We had a customer come in with a very old gun, and he needed some ammunition for it, if possible. No problem for us here at Coastal Defense. Not only do we repair modern firearms, but we also specialize in antiques. In this particular instance, the antique firearm is an 1859 patent Sharps and Hankins Navy carbine. The caliber is the Number 56 Sharps cartridge, or the .52 Sharps rimfire. This is how I duplicated that ammo.
I started out with some 32 gauge brass shotshells made by MagTec.
The shells were marked to appropriate length with blue Dykem, and cut to that length.
The old centerfire primer hole is fluxed and filled with silver solder. Normally heating a case head anneals and softens it too much to safely use, but the cases hold well against black powder pressures. Considering that the original cases were made from drawn copper, this is not a problem.
The cases are then trimmed to the proper rim thickness and then polished.
It's off to the milling machine now, to drill an offset hole and countersink to seat the new rimfire primer.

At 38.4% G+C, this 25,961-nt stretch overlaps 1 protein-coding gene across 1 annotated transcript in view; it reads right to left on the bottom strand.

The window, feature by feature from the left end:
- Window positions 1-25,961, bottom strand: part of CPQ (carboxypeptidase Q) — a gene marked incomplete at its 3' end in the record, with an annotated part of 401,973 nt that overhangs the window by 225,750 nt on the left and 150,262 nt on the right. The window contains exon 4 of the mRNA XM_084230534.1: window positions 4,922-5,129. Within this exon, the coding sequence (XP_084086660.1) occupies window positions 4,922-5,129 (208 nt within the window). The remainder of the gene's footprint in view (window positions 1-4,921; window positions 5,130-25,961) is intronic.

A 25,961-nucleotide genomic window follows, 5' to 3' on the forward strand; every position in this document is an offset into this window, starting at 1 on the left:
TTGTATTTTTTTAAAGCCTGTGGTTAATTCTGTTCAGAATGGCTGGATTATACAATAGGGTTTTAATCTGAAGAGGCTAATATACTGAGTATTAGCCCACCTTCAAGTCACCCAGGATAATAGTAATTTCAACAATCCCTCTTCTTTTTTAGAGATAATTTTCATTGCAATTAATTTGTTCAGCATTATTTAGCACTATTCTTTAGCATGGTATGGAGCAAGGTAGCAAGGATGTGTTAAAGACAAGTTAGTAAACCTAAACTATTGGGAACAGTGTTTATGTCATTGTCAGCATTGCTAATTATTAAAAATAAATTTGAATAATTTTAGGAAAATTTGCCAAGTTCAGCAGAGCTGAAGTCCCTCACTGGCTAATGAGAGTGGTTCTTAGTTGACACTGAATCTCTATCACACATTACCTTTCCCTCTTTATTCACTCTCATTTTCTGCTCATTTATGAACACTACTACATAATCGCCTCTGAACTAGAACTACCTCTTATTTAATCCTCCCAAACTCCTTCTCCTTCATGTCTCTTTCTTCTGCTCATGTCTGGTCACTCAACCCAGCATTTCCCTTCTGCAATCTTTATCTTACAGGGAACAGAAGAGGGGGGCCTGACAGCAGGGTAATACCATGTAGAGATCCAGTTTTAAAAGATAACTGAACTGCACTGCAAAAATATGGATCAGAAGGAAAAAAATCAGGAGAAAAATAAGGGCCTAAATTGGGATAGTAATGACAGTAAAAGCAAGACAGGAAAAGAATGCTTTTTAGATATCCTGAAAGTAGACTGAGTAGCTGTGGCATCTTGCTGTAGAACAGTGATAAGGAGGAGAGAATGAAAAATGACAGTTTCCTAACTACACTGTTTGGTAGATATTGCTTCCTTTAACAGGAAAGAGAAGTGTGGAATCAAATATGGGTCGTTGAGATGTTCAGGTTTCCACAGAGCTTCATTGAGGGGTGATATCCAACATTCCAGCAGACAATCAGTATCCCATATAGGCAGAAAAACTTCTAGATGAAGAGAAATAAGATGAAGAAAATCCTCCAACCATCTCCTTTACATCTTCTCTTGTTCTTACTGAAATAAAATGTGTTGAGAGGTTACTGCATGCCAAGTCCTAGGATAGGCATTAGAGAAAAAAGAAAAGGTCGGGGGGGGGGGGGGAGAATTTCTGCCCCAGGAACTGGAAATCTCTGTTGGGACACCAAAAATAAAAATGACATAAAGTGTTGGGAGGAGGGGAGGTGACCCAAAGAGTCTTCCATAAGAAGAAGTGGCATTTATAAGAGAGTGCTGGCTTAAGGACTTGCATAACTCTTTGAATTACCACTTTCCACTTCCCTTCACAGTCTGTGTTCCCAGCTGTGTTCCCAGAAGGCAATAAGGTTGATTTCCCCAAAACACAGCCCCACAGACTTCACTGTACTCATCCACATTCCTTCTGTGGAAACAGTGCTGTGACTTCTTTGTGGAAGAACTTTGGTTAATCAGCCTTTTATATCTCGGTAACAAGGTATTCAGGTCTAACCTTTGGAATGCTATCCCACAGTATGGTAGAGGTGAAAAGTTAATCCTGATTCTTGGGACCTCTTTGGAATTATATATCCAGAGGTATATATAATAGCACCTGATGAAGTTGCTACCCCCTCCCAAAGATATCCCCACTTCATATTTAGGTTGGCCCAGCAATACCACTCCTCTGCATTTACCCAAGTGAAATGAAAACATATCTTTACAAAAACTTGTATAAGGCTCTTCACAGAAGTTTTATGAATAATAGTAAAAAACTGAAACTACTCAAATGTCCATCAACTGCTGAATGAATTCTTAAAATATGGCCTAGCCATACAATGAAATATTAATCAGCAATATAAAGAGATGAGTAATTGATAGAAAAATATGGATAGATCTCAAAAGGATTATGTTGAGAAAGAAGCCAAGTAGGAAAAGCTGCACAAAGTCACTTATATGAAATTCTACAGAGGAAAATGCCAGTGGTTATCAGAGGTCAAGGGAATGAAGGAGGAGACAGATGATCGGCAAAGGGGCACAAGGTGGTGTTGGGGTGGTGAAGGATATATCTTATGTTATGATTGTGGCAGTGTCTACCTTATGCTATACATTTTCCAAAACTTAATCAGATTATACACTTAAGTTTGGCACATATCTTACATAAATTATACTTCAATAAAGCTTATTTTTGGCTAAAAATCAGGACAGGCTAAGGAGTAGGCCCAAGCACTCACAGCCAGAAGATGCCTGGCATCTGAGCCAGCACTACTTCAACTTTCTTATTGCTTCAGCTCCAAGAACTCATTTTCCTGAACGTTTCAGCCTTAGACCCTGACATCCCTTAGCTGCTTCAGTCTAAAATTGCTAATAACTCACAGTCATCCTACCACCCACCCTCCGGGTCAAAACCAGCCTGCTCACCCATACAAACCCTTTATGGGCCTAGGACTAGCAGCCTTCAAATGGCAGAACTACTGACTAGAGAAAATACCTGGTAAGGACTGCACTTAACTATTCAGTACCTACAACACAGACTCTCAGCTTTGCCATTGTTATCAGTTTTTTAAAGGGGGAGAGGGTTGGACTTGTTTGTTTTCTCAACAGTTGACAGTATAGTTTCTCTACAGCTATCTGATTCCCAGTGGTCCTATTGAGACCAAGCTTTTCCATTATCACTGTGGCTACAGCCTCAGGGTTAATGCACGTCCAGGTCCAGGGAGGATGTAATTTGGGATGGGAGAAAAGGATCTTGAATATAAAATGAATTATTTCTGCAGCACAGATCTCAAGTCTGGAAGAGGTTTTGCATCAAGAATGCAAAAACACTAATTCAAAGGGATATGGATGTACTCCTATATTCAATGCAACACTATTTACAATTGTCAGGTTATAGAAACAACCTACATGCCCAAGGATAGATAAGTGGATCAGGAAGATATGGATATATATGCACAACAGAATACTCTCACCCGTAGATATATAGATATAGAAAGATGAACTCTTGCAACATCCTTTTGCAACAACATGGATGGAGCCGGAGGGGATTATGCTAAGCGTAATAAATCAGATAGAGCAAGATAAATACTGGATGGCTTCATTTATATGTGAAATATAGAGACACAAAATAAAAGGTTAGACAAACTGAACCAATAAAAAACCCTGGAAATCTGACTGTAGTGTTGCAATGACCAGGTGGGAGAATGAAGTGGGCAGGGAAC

The new primer is made by pulling the projectile from a .22 long rifle case and dumping out the powder. The case is then cut down to fit the new rimfire priming hole.
The primer hole was cleaned with the appropriate chucking reamer up after drilling, and the new primer is a press fit.
This is what the interior looks like with the new rimfire primer I place.
The case is charged with black powder and the .52 caliber 350 grain projectile is greased, then seated.
The entire cartridge is ready to be loaded and fired.
This picture shows a loaded cartridge next to an ungreased projectile. Since the Sharps and Hankins is a single shot breech loading carbine, you simply load the cartridge with the primer at the 12 o'clock position and this ensures contact with the firing pin every time.